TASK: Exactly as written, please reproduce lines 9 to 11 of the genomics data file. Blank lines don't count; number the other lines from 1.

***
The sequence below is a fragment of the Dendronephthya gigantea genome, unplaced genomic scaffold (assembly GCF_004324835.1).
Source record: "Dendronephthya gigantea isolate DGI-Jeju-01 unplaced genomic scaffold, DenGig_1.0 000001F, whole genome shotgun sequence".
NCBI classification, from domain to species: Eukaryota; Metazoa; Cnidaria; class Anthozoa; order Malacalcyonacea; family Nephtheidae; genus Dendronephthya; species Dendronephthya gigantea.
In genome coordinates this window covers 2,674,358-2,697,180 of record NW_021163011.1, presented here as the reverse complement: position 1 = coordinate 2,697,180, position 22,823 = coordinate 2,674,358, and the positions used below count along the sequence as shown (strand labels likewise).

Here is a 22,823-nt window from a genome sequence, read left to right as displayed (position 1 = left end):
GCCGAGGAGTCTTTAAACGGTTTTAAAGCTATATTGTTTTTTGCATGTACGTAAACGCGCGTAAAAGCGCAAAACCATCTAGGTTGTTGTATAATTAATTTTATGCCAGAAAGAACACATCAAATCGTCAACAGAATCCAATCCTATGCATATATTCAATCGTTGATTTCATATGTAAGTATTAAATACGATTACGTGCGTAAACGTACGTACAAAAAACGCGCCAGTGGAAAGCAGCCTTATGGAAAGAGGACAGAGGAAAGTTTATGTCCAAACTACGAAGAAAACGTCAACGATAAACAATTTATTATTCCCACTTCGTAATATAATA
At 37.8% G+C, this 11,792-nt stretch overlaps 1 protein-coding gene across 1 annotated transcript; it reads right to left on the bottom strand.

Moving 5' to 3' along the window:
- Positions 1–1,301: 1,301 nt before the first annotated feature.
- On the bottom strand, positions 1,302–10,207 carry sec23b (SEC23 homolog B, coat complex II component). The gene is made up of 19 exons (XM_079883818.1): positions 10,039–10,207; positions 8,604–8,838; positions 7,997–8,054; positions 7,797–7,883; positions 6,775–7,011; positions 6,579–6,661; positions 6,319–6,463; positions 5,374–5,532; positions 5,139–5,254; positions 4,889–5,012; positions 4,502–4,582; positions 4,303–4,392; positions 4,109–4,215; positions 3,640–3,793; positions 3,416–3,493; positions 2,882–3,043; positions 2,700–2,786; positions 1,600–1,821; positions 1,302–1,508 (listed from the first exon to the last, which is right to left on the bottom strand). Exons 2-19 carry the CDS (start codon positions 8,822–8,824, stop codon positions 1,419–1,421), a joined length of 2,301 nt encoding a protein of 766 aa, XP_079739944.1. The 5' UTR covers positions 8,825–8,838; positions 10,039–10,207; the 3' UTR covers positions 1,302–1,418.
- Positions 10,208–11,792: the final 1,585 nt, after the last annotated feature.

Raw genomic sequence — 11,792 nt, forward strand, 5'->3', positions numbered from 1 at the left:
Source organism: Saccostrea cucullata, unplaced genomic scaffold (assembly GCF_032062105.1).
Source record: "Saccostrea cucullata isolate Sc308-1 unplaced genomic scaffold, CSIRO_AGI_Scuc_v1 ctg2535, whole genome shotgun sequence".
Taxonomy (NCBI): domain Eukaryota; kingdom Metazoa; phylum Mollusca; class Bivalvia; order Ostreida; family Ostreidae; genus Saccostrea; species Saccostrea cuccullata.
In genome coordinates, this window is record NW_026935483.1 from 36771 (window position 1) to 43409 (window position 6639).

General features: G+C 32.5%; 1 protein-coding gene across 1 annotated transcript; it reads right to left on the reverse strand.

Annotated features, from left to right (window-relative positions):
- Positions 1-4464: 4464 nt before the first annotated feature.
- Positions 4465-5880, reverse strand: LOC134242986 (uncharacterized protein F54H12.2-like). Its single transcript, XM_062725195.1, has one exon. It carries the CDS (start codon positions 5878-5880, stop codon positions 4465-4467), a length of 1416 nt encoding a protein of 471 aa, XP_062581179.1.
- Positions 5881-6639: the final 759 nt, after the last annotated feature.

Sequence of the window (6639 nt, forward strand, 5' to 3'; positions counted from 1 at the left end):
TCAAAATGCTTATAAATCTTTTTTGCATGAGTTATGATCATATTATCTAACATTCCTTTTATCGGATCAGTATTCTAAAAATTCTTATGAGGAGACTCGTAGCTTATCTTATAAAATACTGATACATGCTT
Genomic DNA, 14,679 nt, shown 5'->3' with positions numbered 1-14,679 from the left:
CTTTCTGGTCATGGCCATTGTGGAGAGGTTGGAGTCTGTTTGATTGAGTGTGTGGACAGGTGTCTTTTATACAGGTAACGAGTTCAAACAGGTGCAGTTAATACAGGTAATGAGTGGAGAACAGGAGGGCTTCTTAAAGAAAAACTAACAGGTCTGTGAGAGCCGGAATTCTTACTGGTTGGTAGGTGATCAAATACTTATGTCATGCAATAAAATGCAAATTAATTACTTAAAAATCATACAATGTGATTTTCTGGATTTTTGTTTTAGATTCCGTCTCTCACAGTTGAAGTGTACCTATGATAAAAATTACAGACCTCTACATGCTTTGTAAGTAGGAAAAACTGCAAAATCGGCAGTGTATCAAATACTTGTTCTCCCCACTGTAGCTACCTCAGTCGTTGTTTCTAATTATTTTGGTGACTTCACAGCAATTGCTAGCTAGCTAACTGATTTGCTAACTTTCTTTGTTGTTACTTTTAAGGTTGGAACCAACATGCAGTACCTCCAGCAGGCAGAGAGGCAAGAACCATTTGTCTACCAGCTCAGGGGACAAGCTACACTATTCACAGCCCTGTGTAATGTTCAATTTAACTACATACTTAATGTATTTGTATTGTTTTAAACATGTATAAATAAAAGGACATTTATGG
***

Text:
- Positions 1–1,301: 1,301 nt before the first annotated feature.
- On the bottom strand, positions 1,302–10,207 carry sec23b (SEC23 homolog B, coat complex II component). The gene is made up of 19 exons (XM_079883818.1): positions 10,039–10,207; positions 8,604–8,838; positions 7,997–8,054; positions 7,797–7,883; positions 6,775–7,011; positions 6,579–6,661; positions 6,319–6,463; positions 5,374–5,532; positions 5,139–5,254; positions 4,889–5,012; positions 4,502–4,582; positions 4,303–4,392; positions 4,109–4,215; positions 3,640–3,793; positions 3,416–3,493; positions 2,882–3,043; positions 2,700–2,786; positions 1,600–1,821; positions 1,302–1,508 (listed from the first exon to the last, which is right to left on the bottom strand). Exons 2-19 carry the CDS (start codon positions 8,822–8,824, stop codon positions 1,419–1,421), a joined length of 2,301 nt encoding a protein of 766 aa, XP_079739944.1. The 5' UTR covers positions 8,825–8,838; positions 10,039–10,207; the 3' UTR covers positions 1,302–1,418.
- Positions 10,208–11,792: the final 1,585 nt, after the last annotated feature.